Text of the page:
It’s almost spring, and Martha Haythorn is trying to decide where to go to school. She’s already been accepted to Georgia Tech, but she’s waiting to hear back from Clemson University before making her decision.
“I am graduating and going to college,” said Haythorn, a 20-year- old from Decatur. “I hope that everyone with a disability has the chance to do what I’m about to do.”
On February 18, five young self-advocates came together from across the state to celebrate the culmination of Tomorrow’s Leaders, a nine-month leadership development program for young people with disabilities organized by The Arc Georgia. At the top floor of the historic Hurt Building in downtown Atlanta, the leaders were joined by family, mentors and other advocates for the completion of the program’s pilot run.
Haythorn was joined by Hannah Hibben, Ryan Lee, Otis Maffett and Ben Oxley to form the diverse first lass. They applied to Tomorrow’s Leaders last year and engaged with coaches and mentors for the duration to develop leadership, communication and advocacy skills.
“The intention of a mentor was to communicate and share your ideas with someone who didn’t have a disability and was in the area of your interest,” said Stacey Ramirez, the state director of The Arc Georgia. “So, we start to expand the abilities of people with disabilities outside the circle.”
The program was run by Ramirez and funded largely through a grant from the Georgia Council on Developmental Disabilities (GCDD). The program also received funding from the American Association on Individuals with Developmental Disabilities (AAIDD). “Being a part of Tomorrow’s Leaders, I started sharing my gifts and talent with others,” said Maffett. “I didn’t force people or try to change them; I let my talent speak for itself.”
Tomorrow’s Leaders is the brainchild of Dawn Alford, the public policy director for GCDD who passed away last year.
Participants remembered and thanked Alford throughout the event, and the leaders gave Eric Jacobson, the executive director of GCDD, a framed photograph of the group to say thank you.
“You have to know that Dawn is looking down upon all of us as we’re doing this because this was her dream – this was what she wanted,” Jacobson said. “Her desire to see young people with disabilities take over her job when you get to that place… that’s what she was inspired by, so I think this is a perfect tribute to her.”
Aged 20 to 32, the leaders are as unique and varied as the wider community of people with disabilities. In practice, Tomorrow’s Leaders was individualized for each participant. Haythorn works as a policy intern for The Arc Georgia, and Ramirez was her mentor throughout the process.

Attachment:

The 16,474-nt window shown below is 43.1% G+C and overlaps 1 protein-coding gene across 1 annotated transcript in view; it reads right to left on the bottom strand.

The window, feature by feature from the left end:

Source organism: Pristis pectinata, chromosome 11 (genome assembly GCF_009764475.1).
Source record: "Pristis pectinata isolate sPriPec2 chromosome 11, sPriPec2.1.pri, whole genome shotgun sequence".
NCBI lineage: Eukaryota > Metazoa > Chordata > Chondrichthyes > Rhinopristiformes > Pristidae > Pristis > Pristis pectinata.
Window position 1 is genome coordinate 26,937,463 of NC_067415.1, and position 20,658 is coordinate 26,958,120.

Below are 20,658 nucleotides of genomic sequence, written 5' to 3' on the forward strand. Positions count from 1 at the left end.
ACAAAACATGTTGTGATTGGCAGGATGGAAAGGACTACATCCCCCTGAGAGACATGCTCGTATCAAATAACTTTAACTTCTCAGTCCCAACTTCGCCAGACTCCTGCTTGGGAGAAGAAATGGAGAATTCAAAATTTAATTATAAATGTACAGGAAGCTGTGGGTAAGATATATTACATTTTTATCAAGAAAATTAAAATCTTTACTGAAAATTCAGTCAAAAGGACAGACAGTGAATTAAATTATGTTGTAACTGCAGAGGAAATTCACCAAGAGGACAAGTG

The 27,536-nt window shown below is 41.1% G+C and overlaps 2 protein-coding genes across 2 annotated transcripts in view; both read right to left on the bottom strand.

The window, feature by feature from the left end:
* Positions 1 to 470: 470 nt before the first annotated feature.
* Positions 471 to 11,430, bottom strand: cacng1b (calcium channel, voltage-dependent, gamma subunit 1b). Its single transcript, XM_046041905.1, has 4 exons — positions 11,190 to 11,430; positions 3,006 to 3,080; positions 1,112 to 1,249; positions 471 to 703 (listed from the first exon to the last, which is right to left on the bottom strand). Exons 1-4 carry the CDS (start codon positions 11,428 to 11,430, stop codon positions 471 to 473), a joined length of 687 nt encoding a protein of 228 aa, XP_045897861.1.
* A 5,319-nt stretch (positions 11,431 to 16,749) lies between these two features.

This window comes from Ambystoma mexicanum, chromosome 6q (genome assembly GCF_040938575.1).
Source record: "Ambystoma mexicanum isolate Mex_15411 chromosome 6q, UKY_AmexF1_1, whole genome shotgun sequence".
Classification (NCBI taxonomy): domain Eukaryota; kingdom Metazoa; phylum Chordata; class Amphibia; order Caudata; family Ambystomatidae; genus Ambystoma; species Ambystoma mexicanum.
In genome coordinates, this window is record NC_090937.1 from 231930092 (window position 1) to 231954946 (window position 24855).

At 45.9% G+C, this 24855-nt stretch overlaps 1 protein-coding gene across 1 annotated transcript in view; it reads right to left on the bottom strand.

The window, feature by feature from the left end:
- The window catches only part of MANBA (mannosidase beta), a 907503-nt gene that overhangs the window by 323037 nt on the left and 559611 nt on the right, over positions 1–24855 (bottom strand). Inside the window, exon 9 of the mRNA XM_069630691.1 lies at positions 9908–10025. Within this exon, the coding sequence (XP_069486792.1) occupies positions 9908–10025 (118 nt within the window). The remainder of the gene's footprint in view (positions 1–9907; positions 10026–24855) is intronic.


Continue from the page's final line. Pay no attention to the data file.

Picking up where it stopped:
Maffett writes poetry to keep his mind occupied, and he performed a song he wrote during the event with beautiful vibrato. Lee works at a pizzeria in Alpharetta, but he’s looking for a data-entry job. Hibben likes wrestling and tennis, and she gave a speech to the crowd at the event. Oxley has a sleeve of tattoos and recently took part in a documentary film He brought his friend Jeremy Williams to the event, a musician and artist who spoke on representation in the media.
During the event, the five participants presented what they had learned through the program and took questions from the audience. Through Tomorrow’s Leaders, they all grew as individuals and further developed their skillsets as advocates. “No one can tell you how to feel or what to feel. We can’t turn our emotions off,” Lee told Maffett after his presentation at the event.
“People treat us, as people with autism, like we don’t have feelings,” said Lee, who has written editorials for The Aspergian and Autism Speaks. “Just because you can’t see something doesn’t mean it’s not there.”
Before the celebration began, Maffett, Haythorn and Lee sat around a table and discussed prompts from conversation starter cards. One asked, “What would you do if you won the lottery?” Haythorn said she would go to Washington and offer to pay for Medicaid. Maffett said he would buy his mom a new house and he wouldn’t tell anyone because that’s the smart way to do it.
“GCDD supports people with disabilities to be true leaders,” said Ramirez. “The intent was to have people with intellectual and developmental disabilities stand tall and be recognized as true leaders in their communities, and I really appreciate that.”
Through a partnership with GCDD, The Arc Georgia is continuing Alford’s vision to go deeper in developing critical skills for young people with disabilities.
GCDD has approved funds for The Arc Georgia to implement a second year of Tomorrow’s Leaders after the progress made by the first year’s cohort.
The second year will continue with the original cohort, where they will build upon the skills they gained during year one by planning and implementing an inclusive community project.
“The hardest part is to help us be able to have this advocacy,” said Haythorn. “I know it can be hard sometimes, but I’m telling you, when we do this, we are showing an impact in the world. We’re here, we’re alive and we’re ready to show everybody that we are more than a disability.”